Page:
We lost a good man the other day - one of the last of that Greatest Generation who sacrificed so much and the last surviving member of his own family. Robert Eugene Pile, born April 5, 1922, in Rolette, ND, passed from this life on June 4, 2016, in Orlando, FL. He died as he lived: dignified and in control of his destiny.
Dad had been living with my brother Jim and his wife for the last year, relocating to Florida after coming to the conclusion that he could no longer live alone and manage for himself. A series of compounding physical problems led to a hospital stay in May, followed by a stretch in rehab, where he was unable, despite his continuing persistence and unstoppable optimism, to make progress toward his goal of returning to live with family. After confirming that his affairs were in order, Dad announced on Tuesday, May 31, that he was ready to quit, and his body slowly began to shut down, completing the process at 7:15 on Saturday evening.
Bob Pile lived a life of sacrifice and service to his family and his community. From carting the local farm kids to school in a horse-drawn carriage in his youth to driving blood to blood banks across the state of ND until he was 90, he never stopped caring for and giving to others. The list of his awards and accomplishments is a testament to his dedication. A graduate of the V-12 Navy College Training Program at Northwestern University, he went on to complete training in the most advanced radio and radar systems of the time at MIT and Harvard, commissioned the USS Waukesha at Brooklyn Navy Yard, and served with the crew of that ship in the South Pacific theater, eventually sailing into Tokyo Harbor to clear the way for General MacArthur's arrival to accept the surrender of the Japanese Emperor. The Waukesha subsequently landed at Nagasaki to help clear the prisoner-of-war camps.
Dad returned from the war to a job in the agricultural extension program at the University of Minnesota, where he met and fell in lifelong love with Constance Olive Sandberg, marrying her on September 13, 1947, in Rice Lake, WI. They returned together to North Dakota where they spent some years tending to the family farm, until Bob took a job with the rural electric service, bringing electric power to farms. That job led to a 30-year career with Northern States Power Company (now Xcel Energy), from which he retired as a vice president in 1984. Bob and Connie were together until her death in February of 2000.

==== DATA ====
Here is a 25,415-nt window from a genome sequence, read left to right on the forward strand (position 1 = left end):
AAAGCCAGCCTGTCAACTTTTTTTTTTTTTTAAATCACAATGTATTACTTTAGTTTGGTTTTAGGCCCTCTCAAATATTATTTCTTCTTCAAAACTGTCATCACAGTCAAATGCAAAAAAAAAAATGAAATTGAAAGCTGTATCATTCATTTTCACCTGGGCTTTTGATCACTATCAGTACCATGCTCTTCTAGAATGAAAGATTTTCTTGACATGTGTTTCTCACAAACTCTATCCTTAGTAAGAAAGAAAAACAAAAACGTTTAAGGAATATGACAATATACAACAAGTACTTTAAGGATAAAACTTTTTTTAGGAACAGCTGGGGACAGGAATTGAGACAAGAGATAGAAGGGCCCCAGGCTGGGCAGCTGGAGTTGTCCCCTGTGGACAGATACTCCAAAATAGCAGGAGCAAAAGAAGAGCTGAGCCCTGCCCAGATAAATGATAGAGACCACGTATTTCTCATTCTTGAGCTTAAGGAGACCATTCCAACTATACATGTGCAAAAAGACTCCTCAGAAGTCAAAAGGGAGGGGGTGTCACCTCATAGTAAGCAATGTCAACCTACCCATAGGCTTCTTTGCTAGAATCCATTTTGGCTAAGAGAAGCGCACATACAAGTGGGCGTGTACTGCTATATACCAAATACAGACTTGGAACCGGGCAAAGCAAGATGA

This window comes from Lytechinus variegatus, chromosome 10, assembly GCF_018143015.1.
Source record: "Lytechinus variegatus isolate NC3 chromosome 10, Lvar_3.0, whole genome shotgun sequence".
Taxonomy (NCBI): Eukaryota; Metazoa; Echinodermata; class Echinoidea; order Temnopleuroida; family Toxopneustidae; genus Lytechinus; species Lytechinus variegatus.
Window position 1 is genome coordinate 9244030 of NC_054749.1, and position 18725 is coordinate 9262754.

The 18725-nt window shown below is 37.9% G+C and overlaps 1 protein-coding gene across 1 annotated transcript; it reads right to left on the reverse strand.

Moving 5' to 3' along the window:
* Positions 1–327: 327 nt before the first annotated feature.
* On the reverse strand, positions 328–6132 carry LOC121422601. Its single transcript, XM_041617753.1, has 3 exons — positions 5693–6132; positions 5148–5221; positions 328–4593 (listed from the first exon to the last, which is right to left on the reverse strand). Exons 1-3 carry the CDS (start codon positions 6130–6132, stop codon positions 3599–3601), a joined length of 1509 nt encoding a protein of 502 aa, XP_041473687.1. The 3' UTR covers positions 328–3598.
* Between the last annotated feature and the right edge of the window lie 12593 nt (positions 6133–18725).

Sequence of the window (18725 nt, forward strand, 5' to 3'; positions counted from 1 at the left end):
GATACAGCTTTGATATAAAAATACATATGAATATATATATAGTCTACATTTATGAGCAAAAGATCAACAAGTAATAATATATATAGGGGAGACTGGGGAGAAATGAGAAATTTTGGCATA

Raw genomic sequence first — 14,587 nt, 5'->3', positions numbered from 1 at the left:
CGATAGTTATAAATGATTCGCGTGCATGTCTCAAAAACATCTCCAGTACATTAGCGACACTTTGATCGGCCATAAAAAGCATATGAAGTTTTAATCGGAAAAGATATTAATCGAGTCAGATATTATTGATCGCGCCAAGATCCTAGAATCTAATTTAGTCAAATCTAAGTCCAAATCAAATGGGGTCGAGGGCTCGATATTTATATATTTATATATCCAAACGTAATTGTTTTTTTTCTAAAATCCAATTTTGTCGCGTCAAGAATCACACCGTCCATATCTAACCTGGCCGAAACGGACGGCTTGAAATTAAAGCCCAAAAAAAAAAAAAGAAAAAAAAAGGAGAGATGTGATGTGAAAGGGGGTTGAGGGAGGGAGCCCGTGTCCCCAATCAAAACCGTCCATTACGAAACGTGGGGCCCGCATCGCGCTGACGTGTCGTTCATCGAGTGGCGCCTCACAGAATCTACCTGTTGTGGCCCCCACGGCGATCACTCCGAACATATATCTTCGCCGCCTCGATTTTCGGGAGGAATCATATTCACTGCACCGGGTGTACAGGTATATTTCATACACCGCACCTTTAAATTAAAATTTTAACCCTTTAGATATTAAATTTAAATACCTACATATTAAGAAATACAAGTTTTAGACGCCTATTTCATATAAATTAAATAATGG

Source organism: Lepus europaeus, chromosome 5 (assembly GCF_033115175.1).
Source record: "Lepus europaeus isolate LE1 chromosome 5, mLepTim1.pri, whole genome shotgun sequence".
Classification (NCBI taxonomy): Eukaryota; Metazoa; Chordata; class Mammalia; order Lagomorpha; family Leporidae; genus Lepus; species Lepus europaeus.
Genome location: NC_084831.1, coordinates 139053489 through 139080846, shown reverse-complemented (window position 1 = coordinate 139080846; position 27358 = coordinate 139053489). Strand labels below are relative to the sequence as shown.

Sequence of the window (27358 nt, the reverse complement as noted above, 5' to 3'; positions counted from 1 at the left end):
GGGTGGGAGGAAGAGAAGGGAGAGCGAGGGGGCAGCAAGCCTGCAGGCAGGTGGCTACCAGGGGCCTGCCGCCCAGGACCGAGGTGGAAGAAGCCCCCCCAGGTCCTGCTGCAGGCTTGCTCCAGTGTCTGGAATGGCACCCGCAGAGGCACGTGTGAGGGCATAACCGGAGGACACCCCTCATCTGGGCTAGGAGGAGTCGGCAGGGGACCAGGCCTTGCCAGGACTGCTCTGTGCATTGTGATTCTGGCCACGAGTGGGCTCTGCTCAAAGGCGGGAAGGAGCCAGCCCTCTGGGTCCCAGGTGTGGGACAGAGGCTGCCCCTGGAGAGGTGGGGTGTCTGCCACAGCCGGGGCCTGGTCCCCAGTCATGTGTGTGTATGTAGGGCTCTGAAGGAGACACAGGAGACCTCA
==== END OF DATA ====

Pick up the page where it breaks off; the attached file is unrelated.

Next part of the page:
Bob was active in the Boy Scouts throughout his life, serving as president of the Lake Agassiz Council from 1963 -1964, and president of the Red River Valley Council from 1971-1973. He earned the Silver Beaver award for distinguished service in 1966, and the Silver Antelope Award for distinguished service in 1992. He was president of the Fargo Chamber of Commerce from 1968-1969, chairman of the Taxation Commission of the Greater North Dakota Association and later served as chairman of the board of that association from 1971-1973. United Blood Services acknowledged his contributions with a community service award in 1992, and the Alpha Gamma Rho fraternity at North Dakota State University recognized him with its distinguished Alumni award in 2014. He was honored with the Heritage Award for Alumni Service by the NDSU Development Foundation in 1993 and is a life trustee of that organization. Bob was also a director of the Memorial Foundation (predecessor to the Development Foundation) in the 1960s.
He is survived by his five children: Mary Knebel, Luverne, MN, Thomas, Briarcliff Manor, NY, James (Kate), Orlando, FL, Karen, Lilian, TX, and Jean (Edward) Robinson, Hauser, ID, six grandchildren, Ryan (Amber) Robinson, West Valley, UT, Tracie Fullerton, Auckland, NZ, Dustin (Sue) Robinson, Peoa, UT, Ebon Robinson, Brandon (Denae) Robinson Post Falls, ID, Emma Pile, Albany, and Robert Pile, Millwood NY, and six great-grandchildren, Andrew, Aaron, Killion, Aida, Abel, and Lucy.
His life stands as a shining example of the difference that one man can make and is a model for a rich life of dedication to family and community. He will be deeply missed by those who knew and loved him.